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The Pity of Postmodernism

The Pity of Postmodernism

Art in the Modern World Final Exam: Essay

Written by Tarl N. Telford

December 19, 2006


Eva Hesse defied conventional wisdom by incorporating very simple items in a pastiche that flew in the face of all that was considered traditional in art.  She saw differently than her American contemporaries, as she grew up Jewish in the Hitler-oppressed Germany.  Her view of art was to show absurdity and peculiarity in modern life.

Hesse's sculptures use everyday items such as foil, wood, rope, and paper thrown together in nonconforming ways.  Her sculptures draw the audience in to try to determine the meaning of the sculpture.  In many instances, the title is the hook to invoke a spirit of pathos in the viewer.  Point in fact:  her sculpture "Hang-Up" looks like an empty picture frame with a wire that extends outward into the viewer's space.  Is this title an invitation to hang-up the picture?  Or is it showing the frustration of modern conformity?

There is nothing inside the frame.  Perhaps there was nothing worth framing.  Perhaps the hang-up is that the artist did not have an image or an emotion to convey, and that is the irony.  The sculpture could very well be of a search for meaning in a thoroughly bizarre modern society.

Similarly, Jean Tinguely created works that questioned the role of order in society.  He is most famous for his works of destruction.  His performance pieces always ended up destroyed, and that was the art of the piece.

In his piece, "Homage to New York", he celebrated the creation of destruction.  He and an engineer gathered junk and cobbled it together in a kinetic monstrosity designed to simply be.  It contained parts of a player piano transformed into a painting machine, a weather balloon, and a other scavenged machine parts.  Like something from a horrible science fiction movie, this hulking beast roared to life, and quickly caught on fire.  Tinguely summoned a firefighter to put out the burning wreck, then asked him to complete the destruction with his axe.  This fulfilled the entire purpose of the machine - destruction.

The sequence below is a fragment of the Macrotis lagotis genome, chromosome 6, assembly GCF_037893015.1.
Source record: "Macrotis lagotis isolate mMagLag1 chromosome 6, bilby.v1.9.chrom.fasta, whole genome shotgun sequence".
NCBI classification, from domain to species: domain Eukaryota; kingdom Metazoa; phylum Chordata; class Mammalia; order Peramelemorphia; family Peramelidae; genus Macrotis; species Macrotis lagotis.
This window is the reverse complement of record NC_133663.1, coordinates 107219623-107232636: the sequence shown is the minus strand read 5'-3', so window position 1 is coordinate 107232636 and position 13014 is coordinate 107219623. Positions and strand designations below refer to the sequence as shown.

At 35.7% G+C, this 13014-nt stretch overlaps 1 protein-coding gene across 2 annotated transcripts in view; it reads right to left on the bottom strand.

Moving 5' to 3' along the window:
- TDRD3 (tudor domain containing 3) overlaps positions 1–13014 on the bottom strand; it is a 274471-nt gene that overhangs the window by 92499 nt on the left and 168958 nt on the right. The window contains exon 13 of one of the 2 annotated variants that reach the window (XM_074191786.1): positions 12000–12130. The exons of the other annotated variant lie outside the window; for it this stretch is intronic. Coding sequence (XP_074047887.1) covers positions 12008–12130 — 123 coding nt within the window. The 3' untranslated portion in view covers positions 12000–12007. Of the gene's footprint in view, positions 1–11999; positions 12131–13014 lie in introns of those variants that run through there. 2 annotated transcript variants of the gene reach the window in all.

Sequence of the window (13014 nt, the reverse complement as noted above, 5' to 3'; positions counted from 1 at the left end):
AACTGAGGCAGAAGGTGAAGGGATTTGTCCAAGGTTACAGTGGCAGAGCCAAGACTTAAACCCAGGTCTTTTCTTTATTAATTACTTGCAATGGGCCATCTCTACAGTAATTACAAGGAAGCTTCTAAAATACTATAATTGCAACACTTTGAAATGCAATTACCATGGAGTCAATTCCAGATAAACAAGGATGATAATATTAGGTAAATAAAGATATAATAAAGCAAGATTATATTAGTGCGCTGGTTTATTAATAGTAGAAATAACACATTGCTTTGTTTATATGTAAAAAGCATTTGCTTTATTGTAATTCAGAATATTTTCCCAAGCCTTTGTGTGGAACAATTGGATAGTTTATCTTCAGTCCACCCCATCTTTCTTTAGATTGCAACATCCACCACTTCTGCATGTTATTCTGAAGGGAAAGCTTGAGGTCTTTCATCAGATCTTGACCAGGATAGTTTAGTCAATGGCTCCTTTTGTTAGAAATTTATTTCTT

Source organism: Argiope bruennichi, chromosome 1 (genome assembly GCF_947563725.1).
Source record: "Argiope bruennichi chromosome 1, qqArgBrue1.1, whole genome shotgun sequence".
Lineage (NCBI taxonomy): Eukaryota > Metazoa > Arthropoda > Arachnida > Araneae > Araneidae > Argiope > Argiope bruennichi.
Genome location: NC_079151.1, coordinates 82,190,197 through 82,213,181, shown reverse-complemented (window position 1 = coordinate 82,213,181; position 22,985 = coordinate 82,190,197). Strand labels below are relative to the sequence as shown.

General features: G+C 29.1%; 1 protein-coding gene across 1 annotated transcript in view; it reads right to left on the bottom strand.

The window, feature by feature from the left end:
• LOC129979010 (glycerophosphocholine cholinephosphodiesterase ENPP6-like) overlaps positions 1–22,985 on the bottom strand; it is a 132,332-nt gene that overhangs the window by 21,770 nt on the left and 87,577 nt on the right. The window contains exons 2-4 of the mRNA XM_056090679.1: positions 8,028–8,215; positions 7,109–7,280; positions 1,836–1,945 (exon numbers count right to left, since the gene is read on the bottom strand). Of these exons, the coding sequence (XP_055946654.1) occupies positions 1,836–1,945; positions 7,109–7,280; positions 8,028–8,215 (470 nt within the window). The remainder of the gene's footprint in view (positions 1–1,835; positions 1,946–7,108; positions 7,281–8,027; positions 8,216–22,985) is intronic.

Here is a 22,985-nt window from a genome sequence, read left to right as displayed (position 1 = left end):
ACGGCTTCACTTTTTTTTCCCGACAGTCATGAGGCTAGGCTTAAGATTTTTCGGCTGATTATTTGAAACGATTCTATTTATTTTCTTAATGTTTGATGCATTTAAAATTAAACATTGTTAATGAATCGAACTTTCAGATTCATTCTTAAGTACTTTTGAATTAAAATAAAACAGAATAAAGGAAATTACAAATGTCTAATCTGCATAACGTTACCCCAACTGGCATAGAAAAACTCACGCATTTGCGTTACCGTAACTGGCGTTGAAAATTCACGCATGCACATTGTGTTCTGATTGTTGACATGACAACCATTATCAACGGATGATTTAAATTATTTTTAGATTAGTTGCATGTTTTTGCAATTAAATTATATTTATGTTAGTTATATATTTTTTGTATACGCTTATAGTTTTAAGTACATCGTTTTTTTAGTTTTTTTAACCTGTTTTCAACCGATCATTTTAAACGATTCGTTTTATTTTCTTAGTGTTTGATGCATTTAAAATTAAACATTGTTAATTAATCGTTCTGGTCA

But is it art?  Of course.  Anything that questions the traditions and foundations of society must be art.  If it is understandable only as something other than what it is, such that a casual viewing of it would not grant the viewer the entire scope of its magnitude, then it must be art.  Since the beginning of the postmodern era, tradition has been looked on as a prison for "free thinkers" and must be questioned, ridiculed, and belittled.  There is nothing sacred in postmodern art.  There is, in fact, no longer an envelope to push, as the Post Office is considered part of the foundation of society.  Therefore, the art simply must be.  There is nowhere to push, because there is no limit.

Postmodern art, through its questioning of all that is essential and good in society, has become a ritualistic mockery of religion.  The true artist creates his vision of the world and he is true to his own muse.  Postmodern art is mute without an audience.  While traditionalists can create in silence, Postmodernism needs the assurance that their rebellion is acceptable.  The reason Postmodernism survives is because it gives voice to those who trample under their feet that which other people consider sacred.

Tarl Telford